Melding virtual and traditional ethnographic practice to explore the Cyber Left's cultural logic, Wolfson maps the social, spatial and communicative structure of the Indymedia network and details its operations on the local, national and global level. He looks at the participatory democracy that governs global social movements and the ways democracy and decentralization have come into tension, and how "the switchboard of struggle" conducts stories from the hyper-local and disperses them worldwide. As he shows, understanding the intersection of Indymedia and the Global Social Justice Movement illuminates their foundational role in the Occupy struggle and other emergent movements that have re-energized radical politics.
A thrilling true crime narrative and groundbreaking historical account, Dime Novel Desperadoes recovers the long-forgotten story of Ed and Lon Maxwell, the outlaw brothers from Illinois who once rivaled Jesse and Frank James in national notoriety. Growing up hard as the sons of a struggling tenant farmer, the Maxwell brothers started their lawbreaking as robbers and horse thieves in the 1870s, embarking on a life of crime that quickly captured the public eye.
Already made famous locally by newspapers that wanted to dramatize crimes and danger for an eager reading audience, the brothers achieved national prominence in 1881 when they shot and killed Charles and Milton Coleman, Wisconsin lawmen who were trying to apprehend them. Public outrage sparked the largest manhunt for outlaws in American history, involving some twenty posses who pursued the desperadoes in Wisconsin, Minnesota, Iowa, Illinois, Missouri, and Nebraska. Some of the pursuers were intent on a lynching, but the outlaws escaped against incredible odds. When a mob finally succeeded in killing Ed, in broad daylight on a courthouse lawn, that event generated widespread commentary on law and order. Nevertheless, the daring desperadoes were eventually portrayed as heroes in sensationalistic dime novels.
A stunning saga of robbery and horse stealing, gunfights and manhunts, murder and mob violence, Dime Novel Desperadoes also delves into the cultural and psychological factors that produced lawbreakers and created a crime wave in the post-Civil War era. By pointing to social inequities, media distortions, and justice system failures, John E. Hallwas reveals the complicity of nineteenth-century culture in the creation of violent criminals. Further, by featuring astute, thought-provoking analysis of the lawbreaker's mindset, this book explores the issue at the heart of humanity's quest for justice: the perpetrator's responsibility for his criminal acts.
Every overview and encyclopedia of American outlaws will need to be revised, and the fabled "Wild West" will have to be extended east of the Mississippi River, in response to this riveting chronicle of major American desperadoes who once thrilled the nation but have since escaped historical attention for well over a century. With more than forty illustrations and several maps that bring to life the exciting world of the Maxwell brothers, Dime Novel Desperadoes is a new classic in the annals of American outlawry.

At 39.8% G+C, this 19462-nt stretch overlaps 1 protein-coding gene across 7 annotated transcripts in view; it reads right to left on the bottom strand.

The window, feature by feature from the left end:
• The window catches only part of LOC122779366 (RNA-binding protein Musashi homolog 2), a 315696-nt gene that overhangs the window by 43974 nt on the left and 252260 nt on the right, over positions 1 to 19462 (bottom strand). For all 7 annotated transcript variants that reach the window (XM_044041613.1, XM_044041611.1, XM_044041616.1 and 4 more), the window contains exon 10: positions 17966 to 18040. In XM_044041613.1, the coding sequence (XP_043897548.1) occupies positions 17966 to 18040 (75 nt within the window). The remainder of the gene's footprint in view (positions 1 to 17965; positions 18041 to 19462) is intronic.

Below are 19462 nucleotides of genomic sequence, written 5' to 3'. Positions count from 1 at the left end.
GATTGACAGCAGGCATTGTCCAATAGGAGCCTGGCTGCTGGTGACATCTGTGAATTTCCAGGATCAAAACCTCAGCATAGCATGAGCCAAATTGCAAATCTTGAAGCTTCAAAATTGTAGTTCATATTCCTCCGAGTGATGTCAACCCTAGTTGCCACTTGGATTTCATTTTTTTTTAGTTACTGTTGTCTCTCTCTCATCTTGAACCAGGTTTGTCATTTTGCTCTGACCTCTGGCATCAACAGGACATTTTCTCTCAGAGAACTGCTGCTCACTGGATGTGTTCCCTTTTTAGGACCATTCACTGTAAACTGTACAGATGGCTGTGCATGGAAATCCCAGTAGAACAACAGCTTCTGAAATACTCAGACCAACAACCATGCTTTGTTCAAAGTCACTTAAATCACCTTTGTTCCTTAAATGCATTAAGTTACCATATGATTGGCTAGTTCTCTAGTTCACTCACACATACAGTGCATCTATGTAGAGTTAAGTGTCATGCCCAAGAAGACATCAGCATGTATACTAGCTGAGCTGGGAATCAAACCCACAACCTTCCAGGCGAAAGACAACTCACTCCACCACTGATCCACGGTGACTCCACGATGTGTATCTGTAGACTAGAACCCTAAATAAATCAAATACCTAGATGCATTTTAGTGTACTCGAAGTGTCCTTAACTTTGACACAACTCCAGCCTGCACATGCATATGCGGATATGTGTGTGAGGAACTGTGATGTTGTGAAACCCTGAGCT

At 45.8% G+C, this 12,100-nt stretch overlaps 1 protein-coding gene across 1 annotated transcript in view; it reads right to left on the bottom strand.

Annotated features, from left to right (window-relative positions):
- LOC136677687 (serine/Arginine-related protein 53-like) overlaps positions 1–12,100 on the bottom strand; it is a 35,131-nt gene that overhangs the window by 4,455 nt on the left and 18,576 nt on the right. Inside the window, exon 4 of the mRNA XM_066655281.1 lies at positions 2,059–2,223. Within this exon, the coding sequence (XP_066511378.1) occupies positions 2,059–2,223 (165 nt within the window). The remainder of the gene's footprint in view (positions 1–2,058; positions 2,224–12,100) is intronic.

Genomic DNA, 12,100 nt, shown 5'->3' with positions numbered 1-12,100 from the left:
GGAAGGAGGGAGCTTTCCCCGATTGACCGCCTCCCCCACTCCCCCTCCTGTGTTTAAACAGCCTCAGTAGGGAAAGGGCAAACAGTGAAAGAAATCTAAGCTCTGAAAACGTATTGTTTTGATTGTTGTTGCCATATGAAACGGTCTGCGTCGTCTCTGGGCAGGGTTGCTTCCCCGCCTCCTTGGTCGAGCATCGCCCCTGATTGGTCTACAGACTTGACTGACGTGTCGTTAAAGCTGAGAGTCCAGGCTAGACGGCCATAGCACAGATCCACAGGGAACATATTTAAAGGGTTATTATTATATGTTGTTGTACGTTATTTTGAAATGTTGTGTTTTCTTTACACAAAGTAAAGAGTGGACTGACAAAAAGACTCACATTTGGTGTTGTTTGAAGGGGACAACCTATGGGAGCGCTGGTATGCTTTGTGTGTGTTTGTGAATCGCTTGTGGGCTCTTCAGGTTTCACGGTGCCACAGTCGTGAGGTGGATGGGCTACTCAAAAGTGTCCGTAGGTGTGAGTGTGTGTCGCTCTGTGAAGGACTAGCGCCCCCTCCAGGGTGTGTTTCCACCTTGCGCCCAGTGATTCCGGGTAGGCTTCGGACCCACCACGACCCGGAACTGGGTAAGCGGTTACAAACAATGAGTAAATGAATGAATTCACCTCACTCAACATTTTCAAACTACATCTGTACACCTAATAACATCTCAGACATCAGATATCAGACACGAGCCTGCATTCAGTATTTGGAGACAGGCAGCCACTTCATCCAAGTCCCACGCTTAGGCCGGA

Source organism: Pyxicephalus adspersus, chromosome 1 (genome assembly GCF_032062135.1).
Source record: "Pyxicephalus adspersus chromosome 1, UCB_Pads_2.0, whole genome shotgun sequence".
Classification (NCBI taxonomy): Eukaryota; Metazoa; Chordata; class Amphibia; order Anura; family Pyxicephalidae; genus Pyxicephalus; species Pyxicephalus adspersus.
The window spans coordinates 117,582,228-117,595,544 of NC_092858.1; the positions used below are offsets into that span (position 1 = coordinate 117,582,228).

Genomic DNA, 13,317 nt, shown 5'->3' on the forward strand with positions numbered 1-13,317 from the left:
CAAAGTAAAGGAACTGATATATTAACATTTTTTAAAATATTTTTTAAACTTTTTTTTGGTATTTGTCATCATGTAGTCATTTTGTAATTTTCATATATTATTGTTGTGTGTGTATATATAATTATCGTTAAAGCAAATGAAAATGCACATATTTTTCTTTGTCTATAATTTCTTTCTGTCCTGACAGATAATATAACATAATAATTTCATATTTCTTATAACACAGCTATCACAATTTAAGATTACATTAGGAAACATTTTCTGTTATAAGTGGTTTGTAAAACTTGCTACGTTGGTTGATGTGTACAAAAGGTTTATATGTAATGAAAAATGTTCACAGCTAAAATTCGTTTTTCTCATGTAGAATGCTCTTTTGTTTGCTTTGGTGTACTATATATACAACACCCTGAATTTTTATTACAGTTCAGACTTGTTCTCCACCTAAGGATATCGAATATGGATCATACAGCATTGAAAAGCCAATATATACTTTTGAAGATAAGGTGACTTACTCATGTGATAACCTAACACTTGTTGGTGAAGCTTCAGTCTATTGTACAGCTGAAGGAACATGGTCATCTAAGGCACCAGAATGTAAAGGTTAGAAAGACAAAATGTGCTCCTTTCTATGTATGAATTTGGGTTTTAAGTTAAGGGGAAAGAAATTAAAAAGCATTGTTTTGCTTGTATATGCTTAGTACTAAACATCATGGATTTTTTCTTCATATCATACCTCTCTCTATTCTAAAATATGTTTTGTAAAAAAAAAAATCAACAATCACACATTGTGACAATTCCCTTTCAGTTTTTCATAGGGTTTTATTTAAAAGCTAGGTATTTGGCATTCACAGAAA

Collector of sexual folklore. Cataloger of erotica. Tireless social critic. Gershon Legman's singular, disreputable resume made him a counter-cultural touchstone during his forty-year exile in France. Despite his obscurity today, Legman’s prescient work and passion for the prurient laid the groundwork for our contemporary study of the forbidden.Susan G. Davis follows the life and times of the figure driven to share what he found in civilization's secret libraries. Self-taught and fiercely unaffiliated, Legman collected the risqué on street corners and in theaters and dug it out of little-known archives. If the sexual humor he uncovered often used laughter to disguise hostility and fear, he still believed it indispensable to the human experience. Davis reveals Legman in all his prickly, provocative complexity as an outrageous nonconformist thundering at a wrong-headed world while reveling in conflict, violating laws and boundaries with equal abandon, and pursuing love and improbable adventures. Through it all, he maintained a kaleidoscopic network of friends, fellow intellectuals, celebrity admirers, and like-minded obsessives.
Dirty Words: The Rhetoric of Public Sex Education, 1870-1924, details the approaches and outcomes of sex-education initiatives in the Progressive Era. In analyzing the rhetorical strategies of sex education advocates, Robin E. Jensen engages with rich sources such as lectures, books, movies, and posters that were often shaped by female health advocates and instructors. She offers a revised narrative that demonstrates how women were both leaders and innovators in early U.S. sex-education movements, striving to provide education to underserved populations of women, minorities, and the working class. Investigating the communicative and rhetorical practices surrounding the emergence of public sex education in the United States, Jensen shows how women in particular struggled for a platform to create and circulate arguments concerning this controversial issue.
The book also provides insight into overlooked discourses about public sex education by analyzing a previously understudied campaign targeted at African American men in the 1920s, offering theoretical categorizations of discursive strategies that citizens have used to discuss sex education over time, and laying out implications for health communicators and sexual educators in the present day.
Edited by Susan Burch and Michael Rembis University of Illinois Press, 2014 Library of Congress HV1552.D56 2014 | Dewey Decimal 305.908